In cancer's aftermath, helping survivors confront "late effects"Smita Bhatia, M.D., M.P.H., director of UAB's new Institute for Cancer Outcomes and Survivorship, explains how cancer treatments can lead to chronic health conditions in later life — and how "survivorship clinics" will help.posted 8 days ago 943 viewsOn the front lines of the heroin epidemic, offering a lifesaving treatmentNaloxone kits have prevented more than 10,000 deaths from opioid overdose since local distribution programs began in 1996. Now, as deaths from opioid overdose reach an all-time high in the United States, a crowdfunded project from UAB researchers aims to put naloxone in the hands of those at highest risk.posted 8 days ago 604 viewsCreative approaches to healing at UAB’s Institute for Arts in Medicine inspire patients and clinicians
About half of American hospitals have some form of arts programming, usually art or music therapy. Now a growing number of medical centers — UAB Hospital is the first in Alabama — are implementing the more comprehensive AIM model.UAB re-verified as a Level I Trauma Center through 2018The American College of Surgeons has again verified UAB as a Level I Trauma Center, a designation held by UAB since 1999.posted 23 days ago 3795 viewsA lifetime of insights gained from a few hours without sight
UAB ophthalmologists have dinner in the dark to gain better understanding of what it means to be vision-impaired.Two major national clinical trials available for lung cancer patients at UABUAB offers two national clinical trials with customized treatment for lung cancer patients.posted a while back 2741 viewsUAB dermatologists’ drive to eliminate psoriasis is personalBoni Elewski, M.D., and Wendy Cantrell, DNP, pursue research and therapies that bring new drugs to market and change patients’ lives.posted a while back 1074 views$3.5 million UAB grant to find biomarkers that tell likelihood of suicide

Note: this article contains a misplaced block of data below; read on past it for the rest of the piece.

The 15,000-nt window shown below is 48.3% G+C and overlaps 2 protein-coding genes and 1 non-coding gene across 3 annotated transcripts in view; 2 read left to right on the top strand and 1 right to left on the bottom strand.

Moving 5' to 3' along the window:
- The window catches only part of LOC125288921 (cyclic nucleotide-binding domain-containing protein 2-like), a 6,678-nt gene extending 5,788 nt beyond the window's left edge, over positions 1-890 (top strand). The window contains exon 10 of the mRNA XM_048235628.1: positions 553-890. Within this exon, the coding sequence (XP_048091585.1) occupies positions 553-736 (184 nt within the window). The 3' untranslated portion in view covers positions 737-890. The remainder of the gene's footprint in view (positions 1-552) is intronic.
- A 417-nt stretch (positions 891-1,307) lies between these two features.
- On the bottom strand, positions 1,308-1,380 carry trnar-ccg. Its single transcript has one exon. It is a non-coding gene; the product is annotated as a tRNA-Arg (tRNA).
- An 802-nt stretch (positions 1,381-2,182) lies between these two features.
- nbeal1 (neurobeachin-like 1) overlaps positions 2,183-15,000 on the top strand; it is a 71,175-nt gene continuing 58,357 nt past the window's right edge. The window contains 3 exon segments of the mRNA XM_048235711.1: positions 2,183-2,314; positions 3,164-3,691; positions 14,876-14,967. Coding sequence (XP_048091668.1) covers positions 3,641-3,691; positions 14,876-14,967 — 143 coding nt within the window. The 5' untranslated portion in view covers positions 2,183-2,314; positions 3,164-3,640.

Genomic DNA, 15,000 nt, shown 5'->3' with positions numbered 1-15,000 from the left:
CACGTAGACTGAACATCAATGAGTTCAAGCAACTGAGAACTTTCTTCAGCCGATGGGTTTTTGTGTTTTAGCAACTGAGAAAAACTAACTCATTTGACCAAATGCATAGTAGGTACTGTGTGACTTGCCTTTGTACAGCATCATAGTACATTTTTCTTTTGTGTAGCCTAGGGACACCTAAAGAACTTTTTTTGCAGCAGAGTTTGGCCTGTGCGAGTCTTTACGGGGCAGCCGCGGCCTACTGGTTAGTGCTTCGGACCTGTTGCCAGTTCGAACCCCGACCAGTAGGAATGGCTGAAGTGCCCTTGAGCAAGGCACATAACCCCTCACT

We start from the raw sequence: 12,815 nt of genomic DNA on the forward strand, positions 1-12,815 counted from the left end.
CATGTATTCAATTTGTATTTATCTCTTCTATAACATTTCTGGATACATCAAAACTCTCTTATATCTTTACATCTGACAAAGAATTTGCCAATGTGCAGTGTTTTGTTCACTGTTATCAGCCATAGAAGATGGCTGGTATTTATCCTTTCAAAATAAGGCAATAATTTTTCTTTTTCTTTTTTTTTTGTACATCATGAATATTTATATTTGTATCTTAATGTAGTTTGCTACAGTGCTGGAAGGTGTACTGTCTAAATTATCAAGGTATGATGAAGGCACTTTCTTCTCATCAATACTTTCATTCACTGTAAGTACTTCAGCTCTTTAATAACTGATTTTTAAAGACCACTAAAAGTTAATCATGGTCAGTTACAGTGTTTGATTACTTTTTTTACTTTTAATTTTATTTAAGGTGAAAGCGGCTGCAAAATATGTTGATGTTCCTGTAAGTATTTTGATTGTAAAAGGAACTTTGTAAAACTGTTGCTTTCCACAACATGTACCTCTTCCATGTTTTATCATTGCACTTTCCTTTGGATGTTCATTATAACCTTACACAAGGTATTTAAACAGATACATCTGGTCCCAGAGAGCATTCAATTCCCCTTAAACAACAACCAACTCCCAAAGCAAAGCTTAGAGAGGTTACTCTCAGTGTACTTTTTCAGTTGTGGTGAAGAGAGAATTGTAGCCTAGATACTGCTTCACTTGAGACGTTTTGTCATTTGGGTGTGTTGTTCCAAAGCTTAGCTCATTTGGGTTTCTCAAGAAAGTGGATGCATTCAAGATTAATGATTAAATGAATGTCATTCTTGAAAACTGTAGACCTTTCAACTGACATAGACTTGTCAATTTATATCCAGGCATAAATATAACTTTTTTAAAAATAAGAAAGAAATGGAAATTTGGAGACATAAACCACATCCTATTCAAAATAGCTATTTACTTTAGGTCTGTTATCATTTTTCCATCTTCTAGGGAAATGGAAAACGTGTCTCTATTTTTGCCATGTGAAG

Neuron-derived microRNAs obtained from blood samples may correlate with treatment response and could aid the search for new therapeutics.Faye-Petersen named to leadership positions in pediatric pathologyUAB pathologist also leads a trainee in producing software to improve the quality and efficiency of perinatal autopsies.posted a while back 883 viewsUAB named among top for cancer care in the United StatesUAB receives 2015 Women’s Choice Award for being named one of America’s best hospitals for cancer care.posted a while back 2230 viewsPreliminary UAB study shows dramatic trend of cost savings in lay navigation program for cancer patientsUAB presents preliminary data indicating a significant savings in cancer costs by using a novel lay navigation program.posted a while back 1910 viewsUAB emphysema patient has good result from experimental one-way valve procedureAn experimental lung-volume-reduction procedure using one-way valves shows promise for a UAB patient.posted a while back 1015 viewsUAB surgeon assesses risk of coronary stent on later, noncardiac surgeryIncreased risk of major adverse cardiac events after the later surgery persists for one year.posted a while back 1200 viewsUAB opens the third clinic in the world for patients with transverse myelitisUAB has established the third multidisciplinary comprehensive clinic in the world for transverse myelitis, a rare spinal cord disease.posted a while back 5292 viewsUAB awarded Comprehensive Stroke Center designationUAB has received prestigious designation as a Comprehensive Stroke Center from the Joint Commission and American Heart Association.posted a while back 4351 viewsReasons why survival rates of extremely premature infants differ by hospitalBetween-hospital variations in active treatment explain much of the difference seen in infants born at 22 to 24 weeks of gestation.posted a while back 3746 viewsUAB named to list of 100 Great HospitalsBecker’s Hospital Review has named UAB Hospital as one of the 100 Great Hospitals in America.posted a while back 2202 viewsUAB baseball team helps Mississippi family cope with loss of father, husbandStudy points to possible new treatment for HER2+ breast cancerElevated PARP1 polymerase in HER2+ breast cancer may confer susceptibility to PARP inhibitor drugs.posted a while back 2517 views